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This quote is from the same Druidry book as last week's post, and is about the different worlds, or realms of existence, according to the Ancient Celts:

From Brendan Cathbad Myers's The Mysteries of Druidry (2006):
"The threefold 'vertical' division of Sky, Land, and Sea, which roughly correspond to Heaven, Earth, and Underworld, is intersected with a fourfold 'horizontal' division of the Earth, the realm where we live, corresponding to the four cardinal directions."





Circle Celtic Tree of Life by foxvox
It's simply stated, so let's look at what these worlds actually are. First of all, the three vertical divisions are divided according to a spiritual sense. The Underworld is called Annwin, which is the realm of the dead, seen as being "below" our world. This is where we came from before becoming humans, and where our soul will return. This is often symbolized by the sea, or by water.
The terrestrial, mortal world that we live in is called Abred. It seems to me that this is the only world where things can grow, die, and actually change. Obviously, the symbol for this is the land.
Lastly, the celestial realm, where spirits and deities exist, is called Gwynfyd. This is our proper home, and our soul is on the way there, though it may go between Abred and Annwin many times as it incarnates into physical form and then becomes a spirit (bodiless being in Annwin) in an intermediate period between its next incarnation. This is the Druid's idea of reincarnation. Similarly to many other religions such as Buddhism, the soul will eventually get out of this cycle to reach Gwynfyd (or at least, that's the goal). The number of reincarnations it takes to reach Gwynfyd is different for everyone due to their level of enlightenment, making some people "ready" for the higher world earlier than others.


These realms are united along a vertical axis, conjoining in a Sacred Centre on Earth, symbolized in the image of the World Tree. The Druids made passage mounds such as at Newgrange in Ireland (see picture) to unite these realms and so be able to pass between them or communicate with beings in the other worlds. At Newgrange, sunlight enters the inner chamber only once a year on December 21 (Midwinter's Day), where the sun is "born" anew. This is when the three realms come together at the centre, and life is renewed every year. So the Druids' idea of "creation" is not a single process, but rather something that is ongoing that we can take part in as well.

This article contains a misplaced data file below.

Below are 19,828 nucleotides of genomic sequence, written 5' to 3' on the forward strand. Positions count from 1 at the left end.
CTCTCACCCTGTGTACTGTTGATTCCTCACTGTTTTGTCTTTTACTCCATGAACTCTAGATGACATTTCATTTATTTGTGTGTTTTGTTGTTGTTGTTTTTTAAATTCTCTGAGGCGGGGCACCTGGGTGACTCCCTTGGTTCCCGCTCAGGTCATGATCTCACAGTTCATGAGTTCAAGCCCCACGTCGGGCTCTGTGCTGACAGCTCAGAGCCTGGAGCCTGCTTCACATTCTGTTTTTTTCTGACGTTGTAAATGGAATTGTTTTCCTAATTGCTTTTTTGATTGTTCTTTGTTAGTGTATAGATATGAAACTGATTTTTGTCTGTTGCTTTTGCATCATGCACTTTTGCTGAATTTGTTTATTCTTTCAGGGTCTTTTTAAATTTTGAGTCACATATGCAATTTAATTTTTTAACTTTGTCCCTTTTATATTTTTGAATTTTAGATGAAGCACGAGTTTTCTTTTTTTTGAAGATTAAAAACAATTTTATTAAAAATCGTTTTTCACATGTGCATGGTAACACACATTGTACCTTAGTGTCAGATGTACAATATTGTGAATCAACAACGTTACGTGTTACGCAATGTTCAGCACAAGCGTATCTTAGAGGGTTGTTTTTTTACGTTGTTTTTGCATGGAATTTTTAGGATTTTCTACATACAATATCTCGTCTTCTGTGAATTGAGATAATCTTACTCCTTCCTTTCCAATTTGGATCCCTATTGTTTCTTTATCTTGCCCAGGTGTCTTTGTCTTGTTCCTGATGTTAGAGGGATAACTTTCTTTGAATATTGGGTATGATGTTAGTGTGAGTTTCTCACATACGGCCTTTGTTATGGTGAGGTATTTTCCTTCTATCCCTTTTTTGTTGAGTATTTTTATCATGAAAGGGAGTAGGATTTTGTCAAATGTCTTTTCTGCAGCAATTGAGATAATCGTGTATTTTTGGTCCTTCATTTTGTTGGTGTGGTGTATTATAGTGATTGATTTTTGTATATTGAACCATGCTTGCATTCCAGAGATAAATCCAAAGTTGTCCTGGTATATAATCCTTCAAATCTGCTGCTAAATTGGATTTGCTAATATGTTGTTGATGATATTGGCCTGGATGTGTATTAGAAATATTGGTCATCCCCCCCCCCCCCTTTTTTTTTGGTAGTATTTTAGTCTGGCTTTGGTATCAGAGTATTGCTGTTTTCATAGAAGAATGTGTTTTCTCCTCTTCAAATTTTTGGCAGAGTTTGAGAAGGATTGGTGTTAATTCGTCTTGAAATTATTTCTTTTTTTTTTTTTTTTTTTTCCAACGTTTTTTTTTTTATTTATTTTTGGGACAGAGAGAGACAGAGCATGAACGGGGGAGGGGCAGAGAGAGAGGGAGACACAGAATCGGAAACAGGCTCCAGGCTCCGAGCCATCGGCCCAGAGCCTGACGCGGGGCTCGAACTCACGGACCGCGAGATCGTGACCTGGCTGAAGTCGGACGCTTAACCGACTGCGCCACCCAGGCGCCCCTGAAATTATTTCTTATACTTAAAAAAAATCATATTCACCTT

Celtic Cross (Graveyard of the Parish Church of St Materiana, Tintagel, Cornwall UK), by Zanthia, via Flickr
Now, the horizontal divisions divide Abred into four realms which correspond to sunrise in the east, sunset in the west, the top of the sun's arc in the south, and the bottom of the sun's arc in the north. They also correspond to the four regions of Ireland, and a host of other things too. The design of four stations and a circle around them is also found inside Newgrange's passage mound. This is also represented by the equal-armed Celtic Cross. The circle in the Celtic Cross represents Time, which unites the four stations around it. The central circle is also the joining point for the upper and lower worlds, if you imagine them coming out of the image and into the image vertically. Celtic crosses are also symbols of unity, with perfect harmony along every direction.


  







In the picture below, you can see the three worlds (named differently though) and the four divisions of the Earth:Celtic Cosmology by Morsoth

So this is the basic structure of the world in Celtic cosmology. It is similar to other traditions as well, which, as I've read in other books, points to their common source of inspiration that has spread throughout the world since ancient times.

This quote is from the philosopher and poet Lao Tzu, who was also the founder of Taoism. There are many legends about him, including one where he rode a water buffalo (see picture on right), that he was born as an old man with a beard, and that he lived nine-hundred and ninety-nine years, but let's look at something that's fairly certain that he wrote:

From Lao Tzu's Tao Te Ching (~6th century BC):
"My words are very easy to understand, very easy to practice.
But no one is able to understand them,
And no one is able to practice them.